U.S. Issues Hacking Security Alert for Small Planes
Sure... someone could develop an attack that involves flashing the memory of my Garmin 430. Aside from the fact that it takes a special dongle, is a royal pain in the ass to do legitimately, takes a seriously long time when you are waiting under the cover of the night trying not to get caught..... and since you would have to do it to many many planes for this to become an overnight issue.......not really likely unless you're part of a "dumb" terrorist group.
Keep in mind that if one such event happens it would spark an entire investigation and countermeasures would be dictated.
Even if you are trying to off your ex-wife it would be an extremely complexe endeavour with seriously uncertain outcomes mostly falling back to you going to jail to enjoy a stainless steal potty.
As I mentioned many times, planes (especially small ones) have a nervous pilot sitting in that seat that is constantly checking numerous instruments and mentally correlating data from numerous sources, looking for.... you guessed it....anomalies! Pilots also perform preflight checks: Brake lines=dry (check), oil level=check, avionics=check, altimeter calibration=check....
Second countermeasure lies in the hands of our dear friends at ATC (Air Traffic Control) who would let you know.... trust me.... if you are off track or at the wrong altitude.
Third risk reduction factor goes back to the pilot, who looks out the windows. If your flight computer (for lack of a better term) tells you that you are at 5500 feet and your physical altimeter indicates 1000 feet.... you would notice. Same goes for when you glance out the window.
Novices will argue that the attacker could also hack the physical altimeter, which simply indicates they have no clue how one works since making the readings match on both the physical altimeter and the flight computer simply is not attainable without swapping the entire unit out which involves partial disassembly of the planes dashboard and a replacement that would have to communicate with the onboard computer....so basically not achievable.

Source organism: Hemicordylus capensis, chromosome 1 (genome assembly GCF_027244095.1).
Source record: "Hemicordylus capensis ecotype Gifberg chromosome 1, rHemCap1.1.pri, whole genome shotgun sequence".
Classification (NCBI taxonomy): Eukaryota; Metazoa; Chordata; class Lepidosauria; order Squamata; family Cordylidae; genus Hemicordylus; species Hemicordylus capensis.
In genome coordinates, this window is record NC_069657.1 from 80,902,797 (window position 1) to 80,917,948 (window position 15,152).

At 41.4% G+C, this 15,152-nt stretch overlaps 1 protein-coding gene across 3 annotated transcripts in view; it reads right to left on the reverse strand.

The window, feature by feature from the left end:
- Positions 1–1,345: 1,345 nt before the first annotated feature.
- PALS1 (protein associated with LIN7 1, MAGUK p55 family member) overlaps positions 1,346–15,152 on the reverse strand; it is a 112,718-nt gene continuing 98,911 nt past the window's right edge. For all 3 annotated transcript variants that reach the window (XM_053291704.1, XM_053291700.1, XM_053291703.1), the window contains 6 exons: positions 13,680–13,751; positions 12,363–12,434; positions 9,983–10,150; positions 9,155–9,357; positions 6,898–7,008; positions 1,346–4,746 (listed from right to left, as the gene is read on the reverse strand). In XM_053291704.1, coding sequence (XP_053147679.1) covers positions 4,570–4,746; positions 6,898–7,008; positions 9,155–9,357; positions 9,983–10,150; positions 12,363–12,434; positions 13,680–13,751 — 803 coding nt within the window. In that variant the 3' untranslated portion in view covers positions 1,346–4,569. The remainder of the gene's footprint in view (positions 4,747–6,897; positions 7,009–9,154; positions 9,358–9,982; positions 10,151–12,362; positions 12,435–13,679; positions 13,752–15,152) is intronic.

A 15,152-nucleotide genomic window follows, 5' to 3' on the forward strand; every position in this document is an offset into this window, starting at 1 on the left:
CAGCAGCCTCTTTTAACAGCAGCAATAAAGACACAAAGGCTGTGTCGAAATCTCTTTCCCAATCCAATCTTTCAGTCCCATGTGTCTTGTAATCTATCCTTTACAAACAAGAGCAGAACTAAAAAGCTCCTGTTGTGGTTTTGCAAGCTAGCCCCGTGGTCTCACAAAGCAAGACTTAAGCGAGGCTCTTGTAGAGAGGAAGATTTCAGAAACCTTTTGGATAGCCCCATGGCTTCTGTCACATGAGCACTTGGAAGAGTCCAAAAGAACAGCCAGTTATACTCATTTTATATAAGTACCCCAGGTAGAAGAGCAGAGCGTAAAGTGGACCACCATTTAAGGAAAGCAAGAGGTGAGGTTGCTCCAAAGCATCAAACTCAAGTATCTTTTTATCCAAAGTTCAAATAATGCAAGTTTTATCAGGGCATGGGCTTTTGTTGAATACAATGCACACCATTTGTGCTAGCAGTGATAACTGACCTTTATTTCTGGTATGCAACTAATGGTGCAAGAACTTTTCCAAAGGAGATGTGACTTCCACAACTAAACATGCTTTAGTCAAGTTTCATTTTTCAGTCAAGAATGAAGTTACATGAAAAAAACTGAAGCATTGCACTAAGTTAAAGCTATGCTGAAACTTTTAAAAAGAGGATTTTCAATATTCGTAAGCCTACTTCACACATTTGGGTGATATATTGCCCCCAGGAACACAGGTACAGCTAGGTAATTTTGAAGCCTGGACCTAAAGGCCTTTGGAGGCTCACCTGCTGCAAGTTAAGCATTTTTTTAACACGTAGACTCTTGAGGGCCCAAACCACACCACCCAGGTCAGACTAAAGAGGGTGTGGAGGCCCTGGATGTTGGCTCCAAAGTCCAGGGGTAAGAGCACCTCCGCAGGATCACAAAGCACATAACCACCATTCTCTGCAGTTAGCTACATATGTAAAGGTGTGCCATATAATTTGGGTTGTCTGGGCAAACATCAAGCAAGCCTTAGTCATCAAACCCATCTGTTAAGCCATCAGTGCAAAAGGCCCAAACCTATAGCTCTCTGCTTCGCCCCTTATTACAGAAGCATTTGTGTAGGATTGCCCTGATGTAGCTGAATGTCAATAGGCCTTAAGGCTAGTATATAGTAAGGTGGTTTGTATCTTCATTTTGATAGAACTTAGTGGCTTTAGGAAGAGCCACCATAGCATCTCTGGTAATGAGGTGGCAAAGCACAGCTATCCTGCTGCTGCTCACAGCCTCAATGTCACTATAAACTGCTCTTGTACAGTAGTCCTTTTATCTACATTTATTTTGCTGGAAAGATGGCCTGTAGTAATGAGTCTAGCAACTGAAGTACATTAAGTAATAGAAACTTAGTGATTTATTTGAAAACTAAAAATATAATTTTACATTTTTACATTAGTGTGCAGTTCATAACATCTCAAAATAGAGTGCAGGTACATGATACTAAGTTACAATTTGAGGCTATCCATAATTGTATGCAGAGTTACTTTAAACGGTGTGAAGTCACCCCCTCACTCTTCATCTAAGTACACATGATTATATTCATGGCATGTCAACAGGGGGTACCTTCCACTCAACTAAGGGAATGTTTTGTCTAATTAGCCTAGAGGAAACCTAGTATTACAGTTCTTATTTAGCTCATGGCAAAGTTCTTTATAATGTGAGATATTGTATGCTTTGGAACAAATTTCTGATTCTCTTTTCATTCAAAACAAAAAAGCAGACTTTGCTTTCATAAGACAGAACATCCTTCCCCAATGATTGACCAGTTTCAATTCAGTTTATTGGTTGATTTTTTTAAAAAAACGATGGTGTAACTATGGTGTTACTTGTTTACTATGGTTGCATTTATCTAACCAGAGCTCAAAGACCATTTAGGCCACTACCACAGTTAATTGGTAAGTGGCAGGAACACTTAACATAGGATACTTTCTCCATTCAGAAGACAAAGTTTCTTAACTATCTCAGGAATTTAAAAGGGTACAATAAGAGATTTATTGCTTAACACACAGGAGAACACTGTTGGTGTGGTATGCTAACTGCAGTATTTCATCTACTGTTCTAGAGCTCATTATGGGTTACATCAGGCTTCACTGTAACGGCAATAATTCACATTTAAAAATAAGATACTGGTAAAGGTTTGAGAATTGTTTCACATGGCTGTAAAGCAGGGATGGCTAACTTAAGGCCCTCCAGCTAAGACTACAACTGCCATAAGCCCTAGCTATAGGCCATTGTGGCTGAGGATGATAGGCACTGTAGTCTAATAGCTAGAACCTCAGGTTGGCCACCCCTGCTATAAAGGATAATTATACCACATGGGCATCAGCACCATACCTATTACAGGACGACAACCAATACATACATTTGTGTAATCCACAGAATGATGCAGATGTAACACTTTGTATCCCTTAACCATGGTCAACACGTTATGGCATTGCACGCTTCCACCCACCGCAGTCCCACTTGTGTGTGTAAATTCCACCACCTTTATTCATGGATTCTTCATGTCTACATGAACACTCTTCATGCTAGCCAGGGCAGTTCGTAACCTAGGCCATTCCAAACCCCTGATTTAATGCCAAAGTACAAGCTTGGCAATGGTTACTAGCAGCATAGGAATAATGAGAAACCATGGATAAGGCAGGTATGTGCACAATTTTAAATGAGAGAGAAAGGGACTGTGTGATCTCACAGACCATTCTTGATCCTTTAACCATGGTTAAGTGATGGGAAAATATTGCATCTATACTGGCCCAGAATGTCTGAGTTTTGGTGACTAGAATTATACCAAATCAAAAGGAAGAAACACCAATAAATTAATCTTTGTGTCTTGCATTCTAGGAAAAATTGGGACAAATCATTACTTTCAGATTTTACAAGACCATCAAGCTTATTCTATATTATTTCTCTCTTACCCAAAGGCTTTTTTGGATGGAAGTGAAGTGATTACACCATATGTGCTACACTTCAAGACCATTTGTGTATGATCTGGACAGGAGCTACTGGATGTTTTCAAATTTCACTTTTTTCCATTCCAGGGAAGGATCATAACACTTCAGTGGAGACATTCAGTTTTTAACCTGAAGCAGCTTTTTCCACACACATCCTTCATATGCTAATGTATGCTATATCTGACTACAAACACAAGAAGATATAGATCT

Also most pilots of small planes use a flight application like ForeFlight on their iPads... well guess what.... the iPad also indicates your altitude and the screen turns red when the terrain becomes dangerously low.
So all in all, this news story is meant to grab headlines, but is mostly meaningless.
Where it is not meaningless is for the security industry. We (along with the aviation industry) must continuously stay alert and be aware of these short comings and ensure that they do not translate into "safety" issues. Doing research like this helps understand the complex interactions between aviation systems and helps build roadmaps for better technology.
That is the big difference between news articles and real life. Does it really matter in context?
In the aviation world, security issues are common, however mitigation mechanisms exists to bring these risks to acceptable levels and in ensuring they do not become "safety" issues.
In the business world for many cases this is true, and in equally many cases, this is not true. Because business is about making money not safety.
In the aviation world, aside from a clear screw up by the FAA & Boeing with their questionnable certification of the 737 MAX 8, safety remains paramount and all involve do a superb job at keeping passengers and pilots "safe".
Cyber Security as a whole can learn a lot from the aviation industry in that respect.
So to my nervous friends who thinks little planes will start falling out of the sky... relax.... it just isn't going to happen.
My airplane is parked at a low security field near Montreal. I have absolutely ZERO stress about my avionics safety even with my frequent speeches about how powerful people are failing society.
News like this, one week before the worlds largest security conferences, reminds me of the year that someone reported that planes had been hacked to fly sideways. Yes, folks the laws of physiques can be hacked (just kidding....). Always be cautious and curious about news headlines as they rarely reflect true facts.
To any curious security friends, please join me at the DefCon Aviation Village next week where we can have a long discussion about context and safety in aviation.
Eric Parent is a senior security expert (and seasoned pilot), specialized in coaching senior executives. He teaches CyberSecurity at l'Ecole Polytechnique and HEC Universities in Montreal, and is CEO of Logicnet/EVA-Technologies, one of Canada's oldest privately owned security companies.
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